Criticizing Goldberg’s characterization of climate litigation as “controversial,” Antolini wrote: “It’s understandable that your client would take this position but that does not mean the lawsuits, brought by governments on behalf of injured communities, are ‘controversial.’”

ALEC, Big Tobacco and Asbestos

Shook, Hardy & Bacon has a long history of working for industries that have been subject to controversy.

Goldberg previously served as an adviser to the Civil Justice Task Force of the “corporate bill mill,” the American Legislative Exchange Council (ALEC), where he published reports against state-led climate lawsuits in the group’s publication Inside ALEC.

ALEC, which works secretively with legislators to produce model legislation on behalf of its corporate sponsors, has a history of climate change denial and funding from fossil fuel interests and the Koch brothers’ foundations.

Goldberg’s colleague at Shook, Hardy & Bacon, attorney Mark Behrens, currently chairs ALEC’s Civil Justice Task Force. Another lawyer at the firm, Victor Schwartz, previously chaired the task force and is currently a member of ALEC’s board of scholars.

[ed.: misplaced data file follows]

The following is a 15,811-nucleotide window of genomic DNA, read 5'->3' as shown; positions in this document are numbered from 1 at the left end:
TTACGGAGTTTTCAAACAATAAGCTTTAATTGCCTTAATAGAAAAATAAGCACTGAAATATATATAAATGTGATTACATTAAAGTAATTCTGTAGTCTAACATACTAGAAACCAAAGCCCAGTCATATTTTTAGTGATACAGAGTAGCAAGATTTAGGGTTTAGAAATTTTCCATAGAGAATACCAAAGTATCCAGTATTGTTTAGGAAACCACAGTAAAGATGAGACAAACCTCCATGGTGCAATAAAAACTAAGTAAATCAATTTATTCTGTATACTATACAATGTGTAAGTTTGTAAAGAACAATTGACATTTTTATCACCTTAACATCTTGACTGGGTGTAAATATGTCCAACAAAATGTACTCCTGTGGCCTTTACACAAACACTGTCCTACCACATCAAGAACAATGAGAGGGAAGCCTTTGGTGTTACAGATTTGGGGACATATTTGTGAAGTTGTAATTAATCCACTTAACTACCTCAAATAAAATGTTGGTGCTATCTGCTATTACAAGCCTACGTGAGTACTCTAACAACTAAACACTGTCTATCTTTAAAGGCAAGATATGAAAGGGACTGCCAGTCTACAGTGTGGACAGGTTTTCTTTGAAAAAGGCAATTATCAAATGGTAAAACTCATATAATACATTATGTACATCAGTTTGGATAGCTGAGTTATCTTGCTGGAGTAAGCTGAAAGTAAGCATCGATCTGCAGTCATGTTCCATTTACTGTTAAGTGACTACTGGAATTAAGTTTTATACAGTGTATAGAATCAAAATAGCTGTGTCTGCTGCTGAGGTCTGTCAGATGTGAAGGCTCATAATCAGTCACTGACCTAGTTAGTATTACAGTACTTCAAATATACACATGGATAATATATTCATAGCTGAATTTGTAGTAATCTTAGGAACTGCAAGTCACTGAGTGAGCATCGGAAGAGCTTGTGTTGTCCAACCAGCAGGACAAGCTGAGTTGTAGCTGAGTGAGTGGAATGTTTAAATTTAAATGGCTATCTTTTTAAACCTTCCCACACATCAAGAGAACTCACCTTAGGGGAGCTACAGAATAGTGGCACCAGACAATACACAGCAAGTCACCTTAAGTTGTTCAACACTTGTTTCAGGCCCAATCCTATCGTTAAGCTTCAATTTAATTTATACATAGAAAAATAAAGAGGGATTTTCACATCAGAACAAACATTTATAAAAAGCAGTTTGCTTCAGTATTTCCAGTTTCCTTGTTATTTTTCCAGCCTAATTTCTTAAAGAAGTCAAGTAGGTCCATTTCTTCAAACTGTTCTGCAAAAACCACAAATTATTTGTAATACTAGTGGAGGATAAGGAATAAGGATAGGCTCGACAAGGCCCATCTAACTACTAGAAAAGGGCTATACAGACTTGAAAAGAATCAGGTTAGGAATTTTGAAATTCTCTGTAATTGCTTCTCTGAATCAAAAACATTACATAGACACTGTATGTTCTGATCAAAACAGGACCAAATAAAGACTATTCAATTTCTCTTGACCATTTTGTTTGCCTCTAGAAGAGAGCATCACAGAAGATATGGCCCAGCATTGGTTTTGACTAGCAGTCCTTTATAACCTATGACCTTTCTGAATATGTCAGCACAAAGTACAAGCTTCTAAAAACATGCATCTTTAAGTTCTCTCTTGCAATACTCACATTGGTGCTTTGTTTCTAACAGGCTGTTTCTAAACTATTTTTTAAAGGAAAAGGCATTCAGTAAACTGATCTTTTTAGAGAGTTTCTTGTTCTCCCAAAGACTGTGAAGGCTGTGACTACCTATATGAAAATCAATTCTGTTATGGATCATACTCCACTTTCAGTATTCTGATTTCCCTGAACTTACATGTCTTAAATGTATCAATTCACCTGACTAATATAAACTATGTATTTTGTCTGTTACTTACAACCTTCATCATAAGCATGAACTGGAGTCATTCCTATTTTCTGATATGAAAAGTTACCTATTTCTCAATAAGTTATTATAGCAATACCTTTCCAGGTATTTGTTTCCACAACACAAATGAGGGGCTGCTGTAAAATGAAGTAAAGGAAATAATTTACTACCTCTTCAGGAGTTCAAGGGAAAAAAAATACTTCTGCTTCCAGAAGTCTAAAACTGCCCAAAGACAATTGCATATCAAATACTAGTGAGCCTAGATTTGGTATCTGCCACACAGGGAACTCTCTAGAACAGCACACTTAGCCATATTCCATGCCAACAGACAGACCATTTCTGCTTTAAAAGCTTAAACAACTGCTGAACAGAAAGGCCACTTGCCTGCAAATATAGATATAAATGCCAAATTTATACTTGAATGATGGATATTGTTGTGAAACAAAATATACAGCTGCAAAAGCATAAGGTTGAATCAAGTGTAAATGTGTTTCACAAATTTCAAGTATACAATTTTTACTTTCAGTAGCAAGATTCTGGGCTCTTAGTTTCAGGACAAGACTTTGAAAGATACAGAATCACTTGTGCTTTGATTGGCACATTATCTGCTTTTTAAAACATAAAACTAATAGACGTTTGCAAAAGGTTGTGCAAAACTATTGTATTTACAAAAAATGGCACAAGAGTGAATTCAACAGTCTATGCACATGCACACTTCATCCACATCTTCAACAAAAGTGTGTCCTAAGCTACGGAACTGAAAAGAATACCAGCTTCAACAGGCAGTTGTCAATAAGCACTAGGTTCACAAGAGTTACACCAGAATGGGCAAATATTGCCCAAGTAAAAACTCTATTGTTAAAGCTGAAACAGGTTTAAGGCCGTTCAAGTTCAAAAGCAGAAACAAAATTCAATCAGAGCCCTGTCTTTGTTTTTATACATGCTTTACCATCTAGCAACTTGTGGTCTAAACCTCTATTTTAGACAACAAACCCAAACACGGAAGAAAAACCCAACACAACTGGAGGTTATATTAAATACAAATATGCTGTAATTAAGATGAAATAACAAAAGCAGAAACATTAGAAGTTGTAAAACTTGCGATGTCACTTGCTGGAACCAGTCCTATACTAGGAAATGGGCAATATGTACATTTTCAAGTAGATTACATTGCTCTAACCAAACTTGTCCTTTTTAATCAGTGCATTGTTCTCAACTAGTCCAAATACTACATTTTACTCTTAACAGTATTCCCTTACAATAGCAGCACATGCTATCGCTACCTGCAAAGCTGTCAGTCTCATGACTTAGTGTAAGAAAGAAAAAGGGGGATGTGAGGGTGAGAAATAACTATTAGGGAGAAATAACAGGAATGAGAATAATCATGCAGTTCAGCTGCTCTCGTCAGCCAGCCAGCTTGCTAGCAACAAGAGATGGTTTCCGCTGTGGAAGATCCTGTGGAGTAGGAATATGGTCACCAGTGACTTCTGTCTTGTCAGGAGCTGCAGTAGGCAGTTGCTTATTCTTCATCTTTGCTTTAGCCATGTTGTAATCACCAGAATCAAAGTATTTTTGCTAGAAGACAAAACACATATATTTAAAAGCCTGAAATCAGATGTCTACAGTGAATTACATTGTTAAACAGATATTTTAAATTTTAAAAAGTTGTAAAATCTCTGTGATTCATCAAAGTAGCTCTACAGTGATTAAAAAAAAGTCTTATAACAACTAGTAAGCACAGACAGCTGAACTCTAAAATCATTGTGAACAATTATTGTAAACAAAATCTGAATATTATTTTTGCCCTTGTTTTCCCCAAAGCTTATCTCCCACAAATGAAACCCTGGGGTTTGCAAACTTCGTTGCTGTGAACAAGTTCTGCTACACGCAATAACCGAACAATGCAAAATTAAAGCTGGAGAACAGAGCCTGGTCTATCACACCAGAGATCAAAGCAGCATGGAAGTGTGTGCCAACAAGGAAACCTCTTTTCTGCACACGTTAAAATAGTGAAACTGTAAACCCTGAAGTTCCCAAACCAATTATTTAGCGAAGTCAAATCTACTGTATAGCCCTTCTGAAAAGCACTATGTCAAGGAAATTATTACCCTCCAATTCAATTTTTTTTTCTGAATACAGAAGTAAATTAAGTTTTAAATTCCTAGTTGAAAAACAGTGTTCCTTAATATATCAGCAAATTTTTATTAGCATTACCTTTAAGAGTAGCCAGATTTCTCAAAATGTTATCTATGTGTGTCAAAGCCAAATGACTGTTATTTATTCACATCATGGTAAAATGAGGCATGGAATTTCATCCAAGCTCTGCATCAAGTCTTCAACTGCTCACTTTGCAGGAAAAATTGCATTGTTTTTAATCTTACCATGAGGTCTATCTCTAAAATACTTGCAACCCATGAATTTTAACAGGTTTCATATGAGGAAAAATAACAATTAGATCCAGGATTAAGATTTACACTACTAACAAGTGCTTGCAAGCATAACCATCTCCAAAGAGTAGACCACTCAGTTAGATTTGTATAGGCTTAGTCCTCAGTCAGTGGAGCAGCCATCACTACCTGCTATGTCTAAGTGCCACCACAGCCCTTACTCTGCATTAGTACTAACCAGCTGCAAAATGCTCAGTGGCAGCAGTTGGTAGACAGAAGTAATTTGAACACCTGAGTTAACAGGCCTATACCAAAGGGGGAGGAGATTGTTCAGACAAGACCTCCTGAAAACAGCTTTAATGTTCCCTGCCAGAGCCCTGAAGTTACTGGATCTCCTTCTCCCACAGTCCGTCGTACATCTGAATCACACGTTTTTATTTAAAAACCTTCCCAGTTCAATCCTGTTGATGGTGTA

After going to bat for decades for Big Tobacco, Shook, Hardy & Bacon is now a leading defender of the asbestos industry, whose product causes a type of cancer known as mesothelioma.

Goldberg did not respond to several requests for comment.

PPI’s Fossil Fuel Backing

Growing out of the now-defunct Democratic Leadership Council (DLC), PPI is one facet in the Democratic Party wing that promotes “Third Way” free market, corporate-friendly policies to balance the party’s more leftist tendencies. Former President Bill Clinton previously chaired the DLC.

PPI’s website, which greets its visitors with the banner “radically pragmatic,” does not publicize its funding sources. But the group’s funding seems to come at least in part through its parent organization, the Third Way Foundation, whose tax forms states it is “doing business as the Progressive Policy Institute.”